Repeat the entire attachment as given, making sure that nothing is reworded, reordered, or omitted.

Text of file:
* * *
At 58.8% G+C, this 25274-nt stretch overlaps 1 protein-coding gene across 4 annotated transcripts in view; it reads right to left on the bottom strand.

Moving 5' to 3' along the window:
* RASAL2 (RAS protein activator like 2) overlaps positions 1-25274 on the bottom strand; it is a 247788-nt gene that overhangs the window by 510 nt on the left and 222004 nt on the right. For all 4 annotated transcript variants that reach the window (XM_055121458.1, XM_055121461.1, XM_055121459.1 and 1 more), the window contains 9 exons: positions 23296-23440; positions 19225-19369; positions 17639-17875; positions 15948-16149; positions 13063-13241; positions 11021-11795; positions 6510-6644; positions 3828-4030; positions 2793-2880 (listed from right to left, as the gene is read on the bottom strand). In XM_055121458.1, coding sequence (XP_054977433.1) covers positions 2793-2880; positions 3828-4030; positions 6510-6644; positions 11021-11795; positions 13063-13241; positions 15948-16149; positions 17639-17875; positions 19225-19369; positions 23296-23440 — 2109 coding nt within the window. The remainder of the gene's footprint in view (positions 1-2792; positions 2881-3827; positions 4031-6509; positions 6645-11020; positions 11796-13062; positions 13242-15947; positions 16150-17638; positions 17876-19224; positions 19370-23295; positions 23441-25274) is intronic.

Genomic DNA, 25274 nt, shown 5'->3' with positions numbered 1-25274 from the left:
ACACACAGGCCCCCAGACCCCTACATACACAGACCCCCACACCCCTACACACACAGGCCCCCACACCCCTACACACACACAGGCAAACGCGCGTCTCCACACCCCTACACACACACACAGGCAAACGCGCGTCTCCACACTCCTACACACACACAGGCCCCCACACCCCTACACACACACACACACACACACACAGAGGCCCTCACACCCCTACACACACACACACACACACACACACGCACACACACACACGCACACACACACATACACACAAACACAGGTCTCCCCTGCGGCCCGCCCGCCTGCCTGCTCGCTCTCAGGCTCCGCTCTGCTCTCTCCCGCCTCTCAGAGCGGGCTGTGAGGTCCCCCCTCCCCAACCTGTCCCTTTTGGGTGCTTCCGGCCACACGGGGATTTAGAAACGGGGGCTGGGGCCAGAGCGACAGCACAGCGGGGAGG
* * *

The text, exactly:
At 58.8% G+C, this 25274-nt stretch overlaps 1 protein-coding gene across 4 annotated transcripts in view; it reads right to left on the bottom strand.

Moving 5' to 3' along the window:
* RASAL2 (RAS protein activator like 2) overlaps positions 1-25274 on the bottom strand; it is a 247788-nt gene that overhangs the window by 510 nt on the left and 222004 nt on the right. For all 4 annotated transcript variants that reach the window (XM_055121458.1, XM_055121461.1, XM_055121459.1 and 1 more), the window contains 9 exons: positions 23296-23440; positions 19225-19369; positions 17639-17875; positions 15948-16149; positions 13063-13241; positions 11021-11795; positions 6510-6644; positions 3828-4030; positions 2793-2880 (listed from right to left, as the gene is read on the bottom strand). In XM_055121458.1, coding sequence (XP_054977433.1) covers positions 2793-2880; positions 3828-4030; positions 6510-6644; positions 11021-11795; positions 13063-13241; positions 15948-16149; positions 17639-17875; positions 19225-19369; positions 23296-23440 — 2109 coding nt within the window. The remainder of the gene's footprint in view (positions 1-2792; positions 2881-3827; positions 4031-6509; positions 6645-11020; positions 11796-13062; positions 13242-15947; positions 16150-17638; positions 17876-19224; positions 19370-23295; positions 23441-25274) is intronic.

Genomic DNA, 25274 nt, shown 5'->3' with positions numbered 1-25274 from the left:
ACACACAGGCCCCCAGACCCCTACATACACAGACCCCCACACCCCTACACACACAGGCCCCCACACCCCTACACACACACAGGCAAACGCGCGTCTCCACACCCCTACACACACACACAGGCAAACGCGCGTCTCCACACTCCTACACACACACAGGCCCCCACACCCCTACACACACACACACACACACACACAGAGGCCCTCACACCCCTACACACACACACACACACACACACACGCACACACACACACGCACACACACACATACACACAAACACAGGTCTCCCCTGCGGCCCGCCCGCCTGCCTGCTCGCTCTCAGGCTCCGCTCTGCTCTCTCCCGCCTCTCAGAGCGGGCTGTGAGGTCCCCCCTCCCCAACCTGTCCCTTTTGGGTGCTTCCGGCCACACGGGGATTTAGAAACGGGGGCTGGGGCCAGAGCGACAGCACAGCGGGGAGG